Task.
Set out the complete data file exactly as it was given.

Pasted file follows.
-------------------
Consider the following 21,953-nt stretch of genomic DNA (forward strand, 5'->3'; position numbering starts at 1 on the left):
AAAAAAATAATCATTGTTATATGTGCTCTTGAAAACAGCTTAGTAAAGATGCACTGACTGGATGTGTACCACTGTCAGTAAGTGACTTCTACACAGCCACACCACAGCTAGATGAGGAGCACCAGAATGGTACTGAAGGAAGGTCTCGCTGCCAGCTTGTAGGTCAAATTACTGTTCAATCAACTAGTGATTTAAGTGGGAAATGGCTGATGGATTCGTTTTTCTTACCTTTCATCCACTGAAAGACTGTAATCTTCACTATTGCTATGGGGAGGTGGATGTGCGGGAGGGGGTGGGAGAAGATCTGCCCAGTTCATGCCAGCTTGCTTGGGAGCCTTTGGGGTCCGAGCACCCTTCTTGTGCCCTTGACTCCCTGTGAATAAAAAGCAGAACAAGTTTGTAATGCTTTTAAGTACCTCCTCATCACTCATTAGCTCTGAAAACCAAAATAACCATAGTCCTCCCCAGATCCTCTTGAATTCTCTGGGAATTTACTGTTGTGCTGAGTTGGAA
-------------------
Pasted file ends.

Consider the following 21,953-nt stretch of genomic DNA (forward strand, 5'->3'; position numbering starts at 1 on the left):
AAAAAAATAATCATTGTTATATGTGCTCTTGAAAACAGCTTAGTAAAGATGCACTGACTGGATGTGTACCACTGTCAGTAAGTGACTTCTACACAGCCACACCACAGCTAGATGAGGAGCACCAGAATGGTACTGAAGGAAGGTCTCGCTGCCAGCTTGTAGGTCAAATTACTGTTCAATCAACTAGTGATTTAAGTGGGAAATGGCTGATGGATTCGTTTTTCTTACCTTTCATCCACTGAAAGACTGTAATCTTCACTATTGCTATGGGGAGGTGGATGTGCGGGAGGGGGTGGGAGAAGATCTGCCCAGTTCATGCCAGCTTGCTTGGGAGCCTTTGGGGTCCGAGCACCCTTCTTGTGCCCTTGACTCCCTGTGAATAAAAAGCAGAACAAGTTTGTAATGCTTTTAAGTACCTCCTCATCACTCATTAGCTCTGAAAACCAAAATAACCATAGTCCTCCCCAGATCCTCTTGAATTCTCTGGGAATTTACTGTTGTGCTGAGTTGGAA